1. Google Patents Advanced
2. Why Use this Tool?
3. Keyword Searches
4. Trademark and Patent Classifications
5. Next Steps

Google Patents Advanced

Google Patent Advanced is a tool launched by Google in 2015 to make the chore of searching patents a little easier. It is also the answer for inventors who are looking to save a little money while doing their own search of current patents.

You may have heard of Google’s 20 percent time projects where engineers were able to work on whatever interested them. Google Patent Advanced was one of those projects. It is a great tool for inventors who want to search for patents similar to one they are considering patenting. You may have already read this article on Google searches for patents.

Why Use this Tool?

Often, an inventor will spend time looking through patents to understand what has already been patented and to look at the art of other inventions. It is time and again the very first step of an inventor to do a search of this kind before any application has been created for their own patent.

Certainly, a professional search can cost a great deal of money. However, their experience and familiarity with terms used by patent agents and patent attorneys will save a great deal of time and ensure that the search is as effective as possible. Having said that, there are wonderful and free tools that can help an inventor quickly check to see if anything similar is out there.

Keyword Searches

Keyword searches are the way everyone begins a search online. In the search box, terms are typed and then the search button is pushed. You would probably put in words that describe your idea or invention. Because you are not a professional patent agent or patent attorney, the terms you use to search may not yield a full picture of the results that may be out there.

You must be disciplined to vary your description keywords to get the largest result. The secret keyword combination can open the way a bit, but there is still more to do. If you receive a reasonable number of results, then the digging begins. Read the patents themselves and discover which of them are relevant to what you are searching. This will take a great deal of time and patience.

Trademark and Patent Classifications

The United States Patent and Trademark Office uses a classification system to help searches be more specific. This technique is valuable but can be overly broad. You will need to familiarize yourself with the way that inventions are characterized by patent professionals like agents and attorneys. The features, concepts, and scientific principles are similar to a secret language that you must learn. Only after you have an extensive comprehension of all possible descriptions can you effectively search the classification systems.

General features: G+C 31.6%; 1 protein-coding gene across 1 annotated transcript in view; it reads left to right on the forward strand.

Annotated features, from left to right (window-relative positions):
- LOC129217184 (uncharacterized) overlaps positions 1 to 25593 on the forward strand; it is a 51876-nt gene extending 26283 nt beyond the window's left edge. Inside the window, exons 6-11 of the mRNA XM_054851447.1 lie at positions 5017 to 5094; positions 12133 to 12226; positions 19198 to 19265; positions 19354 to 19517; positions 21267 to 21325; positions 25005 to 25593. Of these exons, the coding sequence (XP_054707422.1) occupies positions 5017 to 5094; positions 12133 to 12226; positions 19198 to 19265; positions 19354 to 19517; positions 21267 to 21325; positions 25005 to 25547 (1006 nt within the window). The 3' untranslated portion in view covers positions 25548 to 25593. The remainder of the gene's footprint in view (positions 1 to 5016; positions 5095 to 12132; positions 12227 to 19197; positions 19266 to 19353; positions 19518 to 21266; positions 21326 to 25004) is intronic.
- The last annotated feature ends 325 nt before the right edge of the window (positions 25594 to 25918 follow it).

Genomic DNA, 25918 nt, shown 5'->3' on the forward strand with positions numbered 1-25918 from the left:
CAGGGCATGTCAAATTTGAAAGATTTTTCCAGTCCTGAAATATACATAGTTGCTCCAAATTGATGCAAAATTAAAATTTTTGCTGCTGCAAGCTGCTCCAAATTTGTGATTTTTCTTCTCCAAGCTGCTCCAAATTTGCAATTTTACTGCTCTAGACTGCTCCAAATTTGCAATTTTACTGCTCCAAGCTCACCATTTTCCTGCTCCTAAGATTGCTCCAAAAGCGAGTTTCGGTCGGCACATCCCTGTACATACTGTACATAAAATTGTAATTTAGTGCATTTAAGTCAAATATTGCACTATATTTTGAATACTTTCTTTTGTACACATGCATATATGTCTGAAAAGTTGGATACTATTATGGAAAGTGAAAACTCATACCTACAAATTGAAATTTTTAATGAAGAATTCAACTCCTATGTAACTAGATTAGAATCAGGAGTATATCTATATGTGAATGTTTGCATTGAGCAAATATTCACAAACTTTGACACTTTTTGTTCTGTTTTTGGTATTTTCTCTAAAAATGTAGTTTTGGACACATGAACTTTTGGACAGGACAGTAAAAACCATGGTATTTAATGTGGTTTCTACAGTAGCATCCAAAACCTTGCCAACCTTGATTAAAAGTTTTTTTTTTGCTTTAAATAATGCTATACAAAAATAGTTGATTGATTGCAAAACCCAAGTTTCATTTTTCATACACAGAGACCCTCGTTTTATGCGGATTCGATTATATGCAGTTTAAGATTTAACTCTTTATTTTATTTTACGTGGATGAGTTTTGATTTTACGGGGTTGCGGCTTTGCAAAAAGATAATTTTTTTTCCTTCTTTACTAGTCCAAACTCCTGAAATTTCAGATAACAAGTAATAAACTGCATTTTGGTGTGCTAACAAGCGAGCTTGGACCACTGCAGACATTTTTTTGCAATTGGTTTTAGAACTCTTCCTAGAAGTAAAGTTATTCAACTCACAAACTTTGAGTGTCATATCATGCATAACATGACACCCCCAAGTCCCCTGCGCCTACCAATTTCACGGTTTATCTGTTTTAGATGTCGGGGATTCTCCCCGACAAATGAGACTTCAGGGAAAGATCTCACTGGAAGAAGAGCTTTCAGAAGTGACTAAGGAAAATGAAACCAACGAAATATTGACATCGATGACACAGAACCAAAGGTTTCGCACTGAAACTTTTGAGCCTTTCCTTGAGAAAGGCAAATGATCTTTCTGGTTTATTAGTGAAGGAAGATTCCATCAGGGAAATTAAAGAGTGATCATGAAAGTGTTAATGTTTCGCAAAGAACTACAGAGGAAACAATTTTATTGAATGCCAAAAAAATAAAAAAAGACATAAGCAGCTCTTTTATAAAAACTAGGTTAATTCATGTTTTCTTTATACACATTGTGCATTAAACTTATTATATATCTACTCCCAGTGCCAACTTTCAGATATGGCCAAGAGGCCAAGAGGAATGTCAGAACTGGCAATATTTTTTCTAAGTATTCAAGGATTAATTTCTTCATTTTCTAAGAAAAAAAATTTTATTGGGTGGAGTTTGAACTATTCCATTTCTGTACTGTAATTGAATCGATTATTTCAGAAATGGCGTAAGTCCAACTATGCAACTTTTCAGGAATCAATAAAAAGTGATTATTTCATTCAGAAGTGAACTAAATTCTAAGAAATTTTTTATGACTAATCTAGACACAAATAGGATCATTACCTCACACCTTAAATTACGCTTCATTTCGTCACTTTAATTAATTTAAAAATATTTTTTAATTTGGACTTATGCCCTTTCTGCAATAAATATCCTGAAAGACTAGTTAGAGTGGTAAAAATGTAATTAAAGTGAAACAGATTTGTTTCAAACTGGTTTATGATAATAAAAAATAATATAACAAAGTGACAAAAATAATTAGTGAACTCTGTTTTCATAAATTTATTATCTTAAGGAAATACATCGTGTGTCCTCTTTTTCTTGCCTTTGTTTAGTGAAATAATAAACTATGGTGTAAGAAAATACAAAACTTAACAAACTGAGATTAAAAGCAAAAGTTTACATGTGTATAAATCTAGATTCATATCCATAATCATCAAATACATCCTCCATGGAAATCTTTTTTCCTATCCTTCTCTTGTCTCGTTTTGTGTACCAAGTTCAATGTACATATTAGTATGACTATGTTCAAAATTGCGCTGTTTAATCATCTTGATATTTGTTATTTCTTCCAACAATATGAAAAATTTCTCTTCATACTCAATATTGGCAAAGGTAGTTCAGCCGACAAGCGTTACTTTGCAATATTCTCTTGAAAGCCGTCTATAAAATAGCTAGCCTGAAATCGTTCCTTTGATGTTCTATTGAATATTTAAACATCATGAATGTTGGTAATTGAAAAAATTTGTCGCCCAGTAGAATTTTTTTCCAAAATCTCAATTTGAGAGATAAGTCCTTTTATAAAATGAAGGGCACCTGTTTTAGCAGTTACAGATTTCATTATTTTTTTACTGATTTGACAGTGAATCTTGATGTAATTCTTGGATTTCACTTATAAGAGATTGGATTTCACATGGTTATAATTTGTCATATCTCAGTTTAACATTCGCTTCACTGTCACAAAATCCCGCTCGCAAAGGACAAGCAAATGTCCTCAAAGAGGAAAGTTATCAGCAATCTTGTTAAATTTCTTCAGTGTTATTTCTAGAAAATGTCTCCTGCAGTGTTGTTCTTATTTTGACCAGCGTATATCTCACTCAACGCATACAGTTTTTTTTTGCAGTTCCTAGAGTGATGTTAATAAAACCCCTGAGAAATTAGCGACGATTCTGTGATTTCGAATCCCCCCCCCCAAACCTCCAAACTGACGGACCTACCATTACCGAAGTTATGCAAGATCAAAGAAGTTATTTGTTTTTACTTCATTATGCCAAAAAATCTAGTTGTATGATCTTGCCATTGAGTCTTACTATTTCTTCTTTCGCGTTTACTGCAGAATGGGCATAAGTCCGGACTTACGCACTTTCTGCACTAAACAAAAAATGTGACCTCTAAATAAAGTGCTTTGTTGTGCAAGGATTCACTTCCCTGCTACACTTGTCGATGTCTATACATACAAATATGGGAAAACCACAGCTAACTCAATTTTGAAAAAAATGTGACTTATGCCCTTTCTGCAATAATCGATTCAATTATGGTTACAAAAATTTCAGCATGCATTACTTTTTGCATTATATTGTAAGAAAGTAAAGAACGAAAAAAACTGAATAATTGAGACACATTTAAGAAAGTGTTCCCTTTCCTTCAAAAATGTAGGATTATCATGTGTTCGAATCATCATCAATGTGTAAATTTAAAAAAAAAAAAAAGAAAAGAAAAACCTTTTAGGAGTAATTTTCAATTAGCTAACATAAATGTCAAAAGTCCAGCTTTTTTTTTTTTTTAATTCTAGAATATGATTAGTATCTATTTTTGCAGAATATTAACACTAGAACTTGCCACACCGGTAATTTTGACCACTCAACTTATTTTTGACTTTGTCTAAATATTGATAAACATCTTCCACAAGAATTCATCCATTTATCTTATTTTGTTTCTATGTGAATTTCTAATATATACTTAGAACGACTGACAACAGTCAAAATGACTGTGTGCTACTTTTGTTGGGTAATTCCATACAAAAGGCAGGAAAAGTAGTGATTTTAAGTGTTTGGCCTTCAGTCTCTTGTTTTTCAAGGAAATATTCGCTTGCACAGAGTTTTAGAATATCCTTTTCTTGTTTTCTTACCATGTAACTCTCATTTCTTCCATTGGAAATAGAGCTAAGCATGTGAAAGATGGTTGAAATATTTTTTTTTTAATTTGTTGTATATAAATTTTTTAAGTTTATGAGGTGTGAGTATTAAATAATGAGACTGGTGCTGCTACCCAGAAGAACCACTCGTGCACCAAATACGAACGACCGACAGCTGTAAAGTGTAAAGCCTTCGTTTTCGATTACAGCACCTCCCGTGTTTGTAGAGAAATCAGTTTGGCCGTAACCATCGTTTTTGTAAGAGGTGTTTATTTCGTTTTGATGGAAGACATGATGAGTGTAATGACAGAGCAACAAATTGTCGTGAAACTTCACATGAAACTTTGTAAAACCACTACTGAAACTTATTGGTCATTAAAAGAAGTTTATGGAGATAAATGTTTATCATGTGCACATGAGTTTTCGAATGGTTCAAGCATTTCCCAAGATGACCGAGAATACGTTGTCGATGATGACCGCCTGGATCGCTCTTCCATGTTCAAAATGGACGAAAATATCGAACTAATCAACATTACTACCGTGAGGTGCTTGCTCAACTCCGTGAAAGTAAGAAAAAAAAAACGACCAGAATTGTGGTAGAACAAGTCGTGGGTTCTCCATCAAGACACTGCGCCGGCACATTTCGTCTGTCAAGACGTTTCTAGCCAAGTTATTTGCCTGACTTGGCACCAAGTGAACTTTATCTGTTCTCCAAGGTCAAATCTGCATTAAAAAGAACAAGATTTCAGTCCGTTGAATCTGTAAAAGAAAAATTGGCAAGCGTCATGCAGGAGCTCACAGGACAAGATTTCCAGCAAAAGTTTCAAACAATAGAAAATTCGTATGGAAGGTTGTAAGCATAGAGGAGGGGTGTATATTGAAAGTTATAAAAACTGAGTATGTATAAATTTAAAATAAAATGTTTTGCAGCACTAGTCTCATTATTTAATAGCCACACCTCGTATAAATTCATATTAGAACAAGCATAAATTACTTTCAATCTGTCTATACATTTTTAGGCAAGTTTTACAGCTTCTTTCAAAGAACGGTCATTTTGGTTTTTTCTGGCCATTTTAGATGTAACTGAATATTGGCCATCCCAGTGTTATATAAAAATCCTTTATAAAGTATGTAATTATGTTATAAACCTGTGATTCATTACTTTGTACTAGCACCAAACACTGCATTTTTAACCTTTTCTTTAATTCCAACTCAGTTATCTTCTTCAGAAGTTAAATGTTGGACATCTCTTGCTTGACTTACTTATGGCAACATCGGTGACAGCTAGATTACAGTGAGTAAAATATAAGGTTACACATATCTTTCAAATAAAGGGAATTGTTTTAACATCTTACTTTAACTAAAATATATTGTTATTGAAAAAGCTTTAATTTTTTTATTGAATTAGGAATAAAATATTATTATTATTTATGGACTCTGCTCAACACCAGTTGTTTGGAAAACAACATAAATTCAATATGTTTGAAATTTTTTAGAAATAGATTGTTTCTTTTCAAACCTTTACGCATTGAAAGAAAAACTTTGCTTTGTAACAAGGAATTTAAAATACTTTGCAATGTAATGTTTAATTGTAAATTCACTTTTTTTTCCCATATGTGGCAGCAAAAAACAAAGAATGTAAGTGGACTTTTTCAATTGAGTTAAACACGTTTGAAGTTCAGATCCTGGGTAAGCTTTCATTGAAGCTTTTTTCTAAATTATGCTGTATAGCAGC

Professional patent searchers frequently only do a patent classification search. Don’t be intimidated by this; a professional searcher accomplishes these searches for living. Doing this type of work day-in and day-out makes a professional fluent in the classification systems of the Patent Office, even more than an inventor or patent attorney.

You must discover the names and classifications that things are called. You will find that patent attorneys typically call certain aspects and features by a select names. These names are hardly ever obvious, but once you learn the industry nomenclature, you are far more likely to find relevant patents.

Next Steps

Once you have found similar patents (and are satisfied that you are ready to patent your invention), it’s time for the next step: obtaining an intellectual property attorney. Sometimes these attorneys are called patent lawyers. An experienced intellectual property attorney should walk you through the patent process, help you with paperwork, and keep you posted on changes in intellectual property law. If you decide to license your patent, the attorney can draft your licensing agreement and negotiate the terms of it for you.

In general, a licensing agreement spells out any upfront payments, how much royalties will be paid, when royalties will be paid, and infringement possibilities. Your lawyer will help you determine whether to grant exclusive or non-exclusive licenses. Non-exclusive licenses are granted to more than one entity. Exclusive licenses transfers manufacturing rights of the patent to the licensee, but the patent owner (or licensor) still owns the patent.

One interesting aspect of an exclusive license is that the licensee is given the right to sue for infringement. Often, an exclusive patent license is only good for a limited amount of time. A qualified patent attorney can help you navigate all of these issues and reduce the likelihood that you have unintended consequences in the long term.

If you need help with a patent search, patent application, or any legal need, you can post your legal need on UpCounsel’s marketplace. UpCounsel accepts only the top 5-percent of lawyers to its site. Lawyers on UpCounsel come from law schools such as Harvard Law and Yale Law, and average 14 years of legal experience, including work with, or on behalf of companies like Google, Menlo Ventures, and Airbnb.